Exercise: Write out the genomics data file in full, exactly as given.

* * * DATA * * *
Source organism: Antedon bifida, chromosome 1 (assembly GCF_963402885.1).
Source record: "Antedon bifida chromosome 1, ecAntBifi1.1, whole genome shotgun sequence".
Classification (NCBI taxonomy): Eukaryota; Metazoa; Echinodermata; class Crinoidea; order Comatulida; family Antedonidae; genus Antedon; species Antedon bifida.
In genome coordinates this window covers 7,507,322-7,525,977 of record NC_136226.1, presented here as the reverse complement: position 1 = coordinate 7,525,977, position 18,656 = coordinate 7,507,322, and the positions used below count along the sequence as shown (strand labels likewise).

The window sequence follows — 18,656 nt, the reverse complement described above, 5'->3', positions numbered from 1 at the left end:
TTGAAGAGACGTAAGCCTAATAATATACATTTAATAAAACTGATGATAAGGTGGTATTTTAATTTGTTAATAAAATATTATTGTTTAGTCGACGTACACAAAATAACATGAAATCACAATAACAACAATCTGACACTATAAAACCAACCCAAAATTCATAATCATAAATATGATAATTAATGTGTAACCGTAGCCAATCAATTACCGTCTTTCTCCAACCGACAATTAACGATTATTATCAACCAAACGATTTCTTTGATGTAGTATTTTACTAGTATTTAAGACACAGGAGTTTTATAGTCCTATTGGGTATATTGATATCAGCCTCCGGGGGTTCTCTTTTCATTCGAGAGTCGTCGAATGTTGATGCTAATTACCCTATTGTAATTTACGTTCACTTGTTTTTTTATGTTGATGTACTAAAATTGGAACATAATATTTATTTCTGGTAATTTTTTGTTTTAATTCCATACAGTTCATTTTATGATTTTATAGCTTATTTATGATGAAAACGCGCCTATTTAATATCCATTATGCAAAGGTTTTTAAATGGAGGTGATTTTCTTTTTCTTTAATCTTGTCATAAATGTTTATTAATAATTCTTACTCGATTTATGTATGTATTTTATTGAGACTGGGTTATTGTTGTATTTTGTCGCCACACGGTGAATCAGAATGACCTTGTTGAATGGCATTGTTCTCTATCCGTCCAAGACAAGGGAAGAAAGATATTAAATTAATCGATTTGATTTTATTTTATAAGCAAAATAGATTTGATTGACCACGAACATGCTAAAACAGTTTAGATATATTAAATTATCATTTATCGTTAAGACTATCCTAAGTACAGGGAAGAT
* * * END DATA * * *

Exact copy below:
Source organism: Antedon bifida, chromosome 1 (assembly GCF_963402885.1).
Source record: "Antedon bifida chromosome 1, ecAntBifi1.1, whole genome shotgun sequence".
Classification (NCBI taxonomy): Eukaryota; Metazoa; Echinodermata; class Crinoidea; order Comatulida; family Antedonidae; genus Antedon; species Antedon bifida.
In genome coordinates this window covers 7,507,322-7,525,977 of record NC_136226.1, presented here as the reverse complement: position 1 = coordinate 7,525,977, position 18,656 = coordinate 7,507,322, and the positions used below count along the sequence as shown (strand labels likewise).

The window sequence follows — 18,656 nt, the reverse complement described above, 5'->3', positions numbered from 1 at the left end:
TTGAAGAGACGTAAGCCTAATAATATACATTTAATAAAACTGATGATAAGGTGGTATTTTAATTTGTTAATAAAATATTATTGTTTAGTCGACGTACACAAAATAACATGAAATCACAATAACAACAATCTGACACTATAAAACCAACCCAAAATTCATAATCATAAATATGATAATTAATGTGTAACCGTAGCCAATCAATTACCGTCTTTCTCCAACCGACAATTAACGATTATTATCAACCAAACGATTTCTTTGATGTAGTATTTTACTAGTATTTAAGACACAGGAGTTTTATAGTCCTATTGGGTATATTGATATCAGCCTCCGGGGGTTCTCTTTTCATTCGAGAGTCGTCGAATGTTGATGCTAATTACCCTATTGTAATTTACGTTCACTTGTTTTTTTATGTTGATGTACTAAAATTGGAACATAATATTTATTTCTGGTAATTTTTTGTTTTAATTCCATACAGTTCATTTTATGATTTTATAGCTTATTTATGATGAAAACGCGCCTATTTAATATCCATTATGCAAAGGTTTTTAAATGGAGGTGATTTTCTTTTTCTTTAATCTTGTCATAAATGTTTATTAATAATTCTTACTCGATTTATGTATGTATTTTATTGAGACTGGGTTATTGTTGTATTTTGTCGCCACACGGTGAATCAGAATGACCTTGTTGAATGGCATTGTTCTCTATCCGTCCAAGACAAGGGAAGAAAGATATTAAATTAATCGATTTGATTTTATTTTATAAGCAAAATAGATTTGATTGACCACGAACATGCTAAAACAGTTTAGATATATTAAATTATCATTTATCGTTAAGACTATCCTAAGTACAGGGAAGAT